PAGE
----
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2012 Suzuki Swift Sport review (video)

Welcome to the best-value, bang-for-your-buck hot hatch on the market today. It’s the new 2012 Suzuki Swift Sport. And like the predecessor, it offers one of the funnest-handling platforms this side of $25,000.

2012 SUZUKI SWIFT SPORT – PROS AND CONS

PROS:

  • Superb handling and grip
  • Good brakes
  • Properly sporty interior
  • Excellent fuel economy

CONS:

  • Boot space (210L) is quite bad
  • Chassis could handle more power – not that it is necessarily a bad thing
  • Bucket seats might be too deep and bolstered for some?

2012 SUZUKI SWIFT SPORT – OVERVIEW

The Swift has been a hot hatch legend since the late-eighties, when Suzuki introduced the GTI. It came with a 1.3-litre four-cylinder engine with double overhead camshafts, and produced 74kW of high-revving power. The GTI’s main trump card was its low weigh; tipping the scales at just 835kg. This is extremely light, especially by today’s standards.

Even so, the 2012 spiritual successor weighs in at 1060kg. With 100kW/160Nm on tap, the power to weight ratio is slightly better than the old GTI: 10.9:1 compared with 11.28:1 of the GTI. The improvement in power-to-weight gives you a sign that Suzuki is sticking to its heritage here, which is certainly a good thing.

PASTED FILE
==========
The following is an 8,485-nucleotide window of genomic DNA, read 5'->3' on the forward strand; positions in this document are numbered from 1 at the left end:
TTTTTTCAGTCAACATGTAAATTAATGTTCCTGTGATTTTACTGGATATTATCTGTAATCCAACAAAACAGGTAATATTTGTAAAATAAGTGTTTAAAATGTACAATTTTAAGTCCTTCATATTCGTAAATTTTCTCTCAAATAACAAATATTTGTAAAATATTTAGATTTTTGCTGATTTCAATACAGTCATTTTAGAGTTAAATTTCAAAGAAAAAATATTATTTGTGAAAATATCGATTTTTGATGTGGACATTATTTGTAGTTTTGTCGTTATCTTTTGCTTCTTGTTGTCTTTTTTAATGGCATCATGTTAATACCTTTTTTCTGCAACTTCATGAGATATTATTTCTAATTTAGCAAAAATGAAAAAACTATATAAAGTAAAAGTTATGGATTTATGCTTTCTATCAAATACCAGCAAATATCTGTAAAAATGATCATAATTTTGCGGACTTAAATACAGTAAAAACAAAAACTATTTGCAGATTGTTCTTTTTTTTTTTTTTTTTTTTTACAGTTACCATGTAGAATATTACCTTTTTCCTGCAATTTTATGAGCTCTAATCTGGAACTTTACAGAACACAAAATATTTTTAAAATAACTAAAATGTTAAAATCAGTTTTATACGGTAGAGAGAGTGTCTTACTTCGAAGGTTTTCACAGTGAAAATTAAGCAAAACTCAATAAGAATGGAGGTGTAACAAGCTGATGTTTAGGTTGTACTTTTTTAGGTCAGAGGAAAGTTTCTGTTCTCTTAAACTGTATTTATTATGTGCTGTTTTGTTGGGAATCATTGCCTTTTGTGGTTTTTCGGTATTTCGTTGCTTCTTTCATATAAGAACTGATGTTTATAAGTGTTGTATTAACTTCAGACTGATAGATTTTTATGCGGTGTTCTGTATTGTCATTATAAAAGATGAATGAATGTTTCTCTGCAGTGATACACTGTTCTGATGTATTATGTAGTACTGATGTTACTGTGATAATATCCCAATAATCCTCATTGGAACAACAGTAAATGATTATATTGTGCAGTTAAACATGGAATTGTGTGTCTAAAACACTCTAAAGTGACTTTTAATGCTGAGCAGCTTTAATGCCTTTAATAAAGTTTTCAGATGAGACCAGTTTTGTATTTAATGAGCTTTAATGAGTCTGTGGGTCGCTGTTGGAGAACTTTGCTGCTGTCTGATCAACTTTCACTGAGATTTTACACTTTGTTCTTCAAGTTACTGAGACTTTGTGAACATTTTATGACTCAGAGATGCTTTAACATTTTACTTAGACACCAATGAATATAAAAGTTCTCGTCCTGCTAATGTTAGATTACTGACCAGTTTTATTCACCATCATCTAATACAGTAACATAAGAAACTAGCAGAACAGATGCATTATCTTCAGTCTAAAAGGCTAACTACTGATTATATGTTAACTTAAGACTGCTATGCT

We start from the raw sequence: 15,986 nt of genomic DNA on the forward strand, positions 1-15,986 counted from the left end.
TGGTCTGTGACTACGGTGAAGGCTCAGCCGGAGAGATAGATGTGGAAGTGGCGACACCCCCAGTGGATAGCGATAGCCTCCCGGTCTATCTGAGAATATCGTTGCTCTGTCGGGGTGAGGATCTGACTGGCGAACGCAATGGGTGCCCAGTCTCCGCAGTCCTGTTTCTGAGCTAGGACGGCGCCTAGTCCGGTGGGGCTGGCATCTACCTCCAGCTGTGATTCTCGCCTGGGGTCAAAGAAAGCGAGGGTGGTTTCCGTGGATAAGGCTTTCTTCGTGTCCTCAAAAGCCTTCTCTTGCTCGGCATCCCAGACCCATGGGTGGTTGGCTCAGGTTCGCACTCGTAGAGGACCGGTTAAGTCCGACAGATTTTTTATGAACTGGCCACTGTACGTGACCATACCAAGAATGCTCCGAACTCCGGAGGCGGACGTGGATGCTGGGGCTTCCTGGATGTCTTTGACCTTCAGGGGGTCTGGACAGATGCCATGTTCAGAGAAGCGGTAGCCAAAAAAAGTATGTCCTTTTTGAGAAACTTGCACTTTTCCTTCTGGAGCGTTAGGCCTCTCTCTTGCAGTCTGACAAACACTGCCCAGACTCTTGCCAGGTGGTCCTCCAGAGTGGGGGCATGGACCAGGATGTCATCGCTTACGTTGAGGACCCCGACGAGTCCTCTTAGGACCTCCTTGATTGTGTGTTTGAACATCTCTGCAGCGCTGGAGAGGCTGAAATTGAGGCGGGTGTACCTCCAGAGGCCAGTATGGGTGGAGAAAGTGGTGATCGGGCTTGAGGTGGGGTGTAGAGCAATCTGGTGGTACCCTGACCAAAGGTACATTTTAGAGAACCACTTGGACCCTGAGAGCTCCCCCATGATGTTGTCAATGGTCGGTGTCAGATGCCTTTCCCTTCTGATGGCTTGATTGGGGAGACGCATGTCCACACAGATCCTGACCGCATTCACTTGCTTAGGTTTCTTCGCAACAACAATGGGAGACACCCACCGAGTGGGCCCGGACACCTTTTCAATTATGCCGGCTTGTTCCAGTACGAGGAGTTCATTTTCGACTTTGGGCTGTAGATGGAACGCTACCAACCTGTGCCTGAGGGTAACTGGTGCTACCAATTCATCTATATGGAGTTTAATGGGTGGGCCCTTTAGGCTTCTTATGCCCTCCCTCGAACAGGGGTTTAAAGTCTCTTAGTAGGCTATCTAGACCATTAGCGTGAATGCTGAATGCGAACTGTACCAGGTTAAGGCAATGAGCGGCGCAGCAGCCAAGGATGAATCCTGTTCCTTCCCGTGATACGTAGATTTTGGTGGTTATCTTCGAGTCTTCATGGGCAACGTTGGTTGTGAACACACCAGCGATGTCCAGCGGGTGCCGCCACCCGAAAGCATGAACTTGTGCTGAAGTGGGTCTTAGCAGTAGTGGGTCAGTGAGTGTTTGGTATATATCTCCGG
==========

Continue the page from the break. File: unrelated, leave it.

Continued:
2012 SUZUKI SWIFT SPORT – TRACK TEST

2012 SUZUKI SWIFT SPORT – ACCOMMODATION AND EQUIPMENT

The 2012 Suzuki Swift Sport features one of the best hot hatch interiors under $30,000. Like the Suzuki Kizashi, the touch surfaces and plastics used in the Swift are of high quality; there’s soft-touch buttons that feel so good to push, you find yourself pushing them just for fun. The dash and centre fascia is also laid out in a modern and easy-to-understand fashion.

The best thing about the interior is of course those bucket seats. They offer heaps of side support, with leg and rib bolsters. They’re not too hard either, we found them to be quite comfortable even on long journeys. The only problem with them is they could be a bit on the small side for some.